Color Language: The importance of a consistent color language became evident. Our color usage had become complex and redundant, with component and typographical colors often overlapping. Instead of using color to focus, highlight, and delineate, our UI became busy and visually overstimulating.
Navigation: Due to the lack of hierarchy, navigation through the application became distorted. Given our application's wide functionality, we brought many pages and directions to the forefront of the UI. As a result, users could take multiple paths, causing the application to lose a clear narrative or path to achieve a task. It required a high level of domain knowledge for users to navigate the application and understand what actions to take to achieve their goals.
Ease of Use: Initially, we designed for a pro user persona—someone fully fluent in all aspects of compliance. Over time, our main persona shifted to a more average user, someone tasked with completing a task in unfamiliar software or filling out dozens of controls. We needed to consider their struggles, emotions, and friction points.
Lack of Knowledge About User Base: Designing was challenging when we assumed our users operated in a certain way. This assumption stemmed from primarily talking to career compliance professionals rather than average users, resulting in a very dense experience for the average user.
Overall, these insights highlighted the need to improve the application's hierarchy, color language, navigation, and ease of use while gaining a better understanding of our user base.

Next Steps

The first step in this new era of RegScale began with a working file called "Simplification." This file served as our starting point for identifying key areas of improvement and outlining our objectives for those areas. It provided a space for high-level discussions on how to break down the project into manageable tasks. I initiated a comprehensive application audit to gain a bird's-eye view of the app, which helped guide our decisions and scope out all the necessary work.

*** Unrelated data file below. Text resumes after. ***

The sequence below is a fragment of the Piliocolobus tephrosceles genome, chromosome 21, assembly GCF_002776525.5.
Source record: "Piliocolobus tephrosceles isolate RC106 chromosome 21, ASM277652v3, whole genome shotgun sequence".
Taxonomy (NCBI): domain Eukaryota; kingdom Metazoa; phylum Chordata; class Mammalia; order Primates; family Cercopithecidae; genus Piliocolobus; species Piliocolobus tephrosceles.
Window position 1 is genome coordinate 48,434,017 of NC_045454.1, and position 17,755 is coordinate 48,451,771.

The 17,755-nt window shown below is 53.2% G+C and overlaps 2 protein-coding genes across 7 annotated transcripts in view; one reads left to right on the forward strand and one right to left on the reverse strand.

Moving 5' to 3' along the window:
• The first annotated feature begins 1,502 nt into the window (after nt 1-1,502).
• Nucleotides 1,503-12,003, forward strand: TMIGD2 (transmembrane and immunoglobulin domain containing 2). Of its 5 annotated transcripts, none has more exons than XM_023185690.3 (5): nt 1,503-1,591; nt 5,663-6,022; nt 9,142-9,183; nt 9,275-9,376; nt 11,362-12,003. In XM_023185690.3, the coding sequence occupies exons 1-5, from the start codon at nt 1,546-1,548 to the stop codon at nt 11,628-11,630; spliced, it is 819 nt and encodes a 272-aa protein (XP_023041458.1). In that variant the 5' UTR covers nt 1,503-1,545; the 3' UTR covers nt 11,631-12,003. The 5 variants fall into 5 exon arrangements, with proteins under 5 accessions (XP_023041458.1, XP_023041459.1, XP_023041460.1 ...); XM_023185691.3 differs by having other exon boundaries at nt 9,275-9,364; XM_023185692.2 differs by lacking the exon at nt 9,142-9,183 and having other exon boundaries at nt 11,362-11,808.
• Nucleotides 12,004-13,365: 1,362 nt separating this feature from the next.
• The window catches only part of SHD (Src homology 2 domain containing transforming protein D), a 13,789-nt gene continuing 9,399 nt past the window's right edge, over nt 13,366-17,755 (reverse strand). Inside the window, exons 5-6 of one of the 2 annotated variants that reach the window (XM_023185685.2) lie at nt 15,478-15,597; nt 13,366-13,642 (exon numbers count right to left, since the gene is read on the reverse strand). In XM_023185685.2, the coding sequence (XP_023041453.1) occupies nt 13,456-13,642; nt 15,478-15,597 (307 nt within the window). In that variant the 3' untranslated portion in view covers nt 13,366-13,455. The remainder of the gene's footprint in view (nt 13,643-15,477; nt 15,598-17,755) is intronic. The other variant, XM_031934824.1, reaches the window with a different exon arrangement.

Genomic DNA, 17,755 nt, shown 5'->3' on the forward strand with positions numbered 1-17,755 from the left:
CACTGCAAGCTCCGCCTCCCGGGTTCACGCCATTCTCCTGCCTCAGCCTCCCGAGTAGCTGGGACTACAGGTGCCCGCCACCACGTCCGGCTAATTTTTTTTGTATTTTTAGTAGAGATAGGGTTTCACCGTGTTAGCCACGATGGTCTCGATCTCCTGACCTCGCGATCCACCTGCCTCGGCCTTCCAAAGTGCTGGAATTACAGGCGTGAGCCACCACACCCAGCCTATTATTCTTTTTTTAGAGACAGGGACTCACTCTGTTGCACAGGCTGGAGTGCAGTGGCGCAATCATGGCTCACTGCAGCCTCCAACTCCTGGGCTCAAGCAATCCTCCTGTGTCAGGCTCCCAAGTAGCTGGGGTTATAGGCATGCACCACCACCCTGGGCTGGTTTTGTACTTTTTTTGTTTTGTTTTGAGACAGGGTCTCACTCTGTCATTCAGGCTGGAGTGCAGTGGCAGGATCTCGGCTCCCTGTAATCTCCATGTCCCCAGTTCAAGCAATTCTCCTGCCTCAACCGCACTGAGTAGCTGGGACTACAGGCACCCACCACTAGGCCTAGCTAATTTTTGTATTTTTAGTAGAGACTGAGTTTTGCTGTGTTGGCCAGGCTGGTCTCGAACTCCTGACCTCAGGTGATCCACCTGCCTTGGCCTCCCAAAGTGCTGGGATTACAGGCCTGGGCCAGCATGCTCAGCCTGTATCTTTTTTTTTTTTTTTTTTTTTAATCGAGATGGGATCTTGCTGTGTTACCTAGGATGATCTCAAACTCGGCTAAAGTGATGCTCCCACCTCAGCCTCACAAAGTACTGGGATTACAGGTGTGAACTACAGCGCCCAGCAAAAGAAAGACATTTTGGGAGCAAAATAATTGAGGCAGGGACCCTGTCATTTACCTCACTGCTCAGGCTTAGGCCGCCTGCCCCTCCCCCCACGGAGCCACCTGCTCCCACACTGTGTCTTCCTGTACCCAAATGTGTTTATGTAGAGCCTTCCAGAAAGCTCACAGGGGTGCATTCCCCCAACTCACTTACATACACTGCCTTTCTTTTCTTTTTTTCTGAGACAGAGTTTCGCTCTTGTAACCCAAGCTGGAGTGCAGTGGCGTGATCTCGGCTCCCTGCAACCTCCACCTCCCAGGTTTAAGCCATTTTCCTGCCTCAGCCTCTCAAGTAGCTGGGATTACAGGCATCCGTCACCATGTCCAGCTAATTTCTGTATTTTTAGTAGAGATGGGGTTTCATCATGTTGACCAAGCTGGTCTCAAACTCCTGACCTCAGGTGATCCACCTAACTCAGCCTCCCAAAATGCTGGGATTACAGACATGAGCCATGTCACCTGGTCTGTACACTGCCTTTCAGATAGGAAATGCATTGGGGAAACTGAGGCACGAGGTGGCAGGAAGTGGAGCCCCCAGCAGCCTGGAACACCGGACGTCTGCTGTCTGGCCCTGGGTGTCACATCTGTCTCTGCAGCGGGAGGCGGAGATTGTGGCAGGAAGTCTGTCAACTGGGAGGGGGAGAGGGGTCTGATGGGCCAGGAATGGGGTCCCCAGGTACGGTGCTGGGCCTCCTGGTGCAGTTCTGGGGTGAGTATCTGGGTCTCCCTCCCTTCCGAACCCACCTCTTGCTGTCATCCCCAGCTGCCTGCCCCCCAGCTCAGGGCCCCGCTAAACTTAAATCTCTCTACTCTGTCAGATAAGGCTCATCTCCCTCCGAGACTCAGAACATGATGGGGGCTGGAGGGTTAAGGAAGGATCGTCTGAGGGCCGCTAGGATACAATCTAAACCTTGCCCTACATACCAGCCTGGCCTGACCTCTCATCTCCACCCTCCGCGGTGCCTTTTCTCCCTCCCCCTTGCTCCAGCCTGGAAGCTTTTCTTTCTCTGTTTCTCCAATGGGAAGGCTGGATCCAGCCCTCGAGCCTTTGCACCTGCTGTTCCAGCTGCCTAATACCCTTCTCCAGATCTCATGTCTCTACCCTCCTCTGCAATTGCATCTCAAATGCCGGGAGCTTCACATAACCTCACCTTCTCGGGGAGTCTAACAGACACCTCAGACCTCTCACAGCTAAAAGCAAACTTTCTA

4.0 Audit

To gain a better understanding of the application's current state, I began an audit. This involved high-level documentation of the application as it stood with our first design library applied. This was the version that users had been using for about a year and from which I received substantial feedback. The audit lasted a few weeks and became a key document in developing our new design language.

One of many pages of the 4.0 Audit
One of many pages of the 4.0 Audit
One of many pages of the 4.0 Audit

Design Language

After several design meetings and a reviews of the audit findings, we decided that the number of changes we wanted to implement justified a complete design language update. We agreed that the main areas to focus on were the navigation, forms, and overall color scheme of the application, with the primary goal of simplifying the application experience both mentally and visually.

The next few months involved an intensive review and revamping of the application. I focused on documenting, critiquing, and refining broad areas of the application.